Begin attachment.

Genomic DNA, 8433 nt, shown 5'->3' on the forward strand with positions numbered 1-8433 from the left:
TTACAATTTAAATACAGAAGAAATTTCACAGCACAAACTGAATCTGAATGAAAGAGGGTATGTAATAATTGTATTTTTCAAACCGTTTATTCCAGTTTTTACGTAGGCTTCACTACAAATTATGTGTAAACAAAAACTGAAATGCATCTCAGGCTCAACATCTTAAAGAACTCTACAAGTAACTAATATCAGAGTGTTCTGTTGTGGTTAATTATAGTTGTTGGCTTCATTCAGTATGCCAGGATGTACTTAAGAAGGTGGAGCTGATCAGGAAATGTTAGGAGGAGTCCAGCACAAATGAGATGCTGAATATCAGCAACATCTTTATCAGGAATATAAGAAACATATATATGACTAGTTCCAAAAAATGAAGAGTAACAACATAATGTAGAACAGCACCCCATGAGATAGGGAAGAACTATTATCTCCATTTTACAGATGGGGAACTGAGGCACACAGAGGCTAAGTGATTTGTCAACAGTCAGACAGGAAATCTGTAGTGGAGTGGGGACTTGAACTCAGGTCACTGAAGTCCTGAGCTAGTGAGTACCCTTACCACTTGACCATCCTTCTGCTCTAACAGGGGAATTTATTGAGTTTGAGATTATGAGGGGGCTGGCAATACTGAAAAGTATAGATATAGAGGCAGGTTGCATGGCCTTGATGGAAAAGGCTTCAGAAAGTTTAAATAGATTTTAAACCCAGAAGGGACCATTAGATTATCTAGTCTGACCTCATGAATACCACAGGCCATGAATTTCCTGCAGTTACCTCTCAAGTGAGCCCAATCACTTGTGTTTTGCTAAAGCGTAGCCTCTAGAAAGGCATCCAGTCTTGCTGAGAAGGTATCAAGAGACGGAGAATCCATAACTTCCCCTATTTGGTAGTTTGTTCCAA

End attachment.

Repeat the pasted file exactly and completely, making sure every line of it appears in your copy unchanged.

Genomic DNA, 8433 nt, shown 5'->3' on the forward strand with positions numbered 1-8433 from the left:
TTACAATTTAAATACAGAAGAAATTTCACAGCACAAACTGAATCTGAATGAAAGAGGGTATGTAATAATTGTATTTTTCAAACCGTTTATTCCAGTTTTTACGTAGGCTTCACTACAAATTATGTGTAAACAAAAACTGAAATGCATCTCAGGCTCAACATCTTAAAGAACTCTACAAGTAACTAATATCAGAGTGTTCTGTTGTGGTTAATTATAGTTGTTGGCTTCATTCAGTATGCCAGGATGTACTTAAGAAGGTGGAGCTGATCAGGAAATGTTAGGAGGAGTCCAGCACAAATGAGATGCTGAATATCAGCAACATCTTTATCAGGAATATAAGAAACATATATATGACTAGTTCCAAAAAATGAAGAGTAACAACATAATGTAGAACAGCACCCCATGAGATAGGGAAGAACTATTATCTCCATTTTACAGATGGGGAACTGAGGCACACAGAGGCTAAGTGATTTGTCAACAGTCAGACAGGAAATCTGTAGTGGAGTGGGGACTTGAACTCAGGTCACTGAAGTCCTGAGCTAGTGAGTACCCTTACCACTTGACCATCCTTCTGCTCTAACAGGGGAATTTATTGAGTTTGAGATTATGAGGGGGCTGGCAATACTGAAAAGTATAGATATAGAGGCAGGTTGCATGGCCTTGATGGAAAAGGCTTCAGAAAGTTTAAATAGATTTTAAACCCAGAAGGGACCATTAGATTATCTAGTCTGACCTCATGAATACCACAGGCCATGAATTTCCTGCAGTTACCTCTCAAGTGAGCCCAATCACTTGTGTTTTGCTAAAGCGTAGCCTCTAGAAAGGCATCCAGTCTTGCTGAGAAGGTATCAAGAGACGGAGAATCCATAACTTCCCCTATTTGGTAGTTTGTTCCAA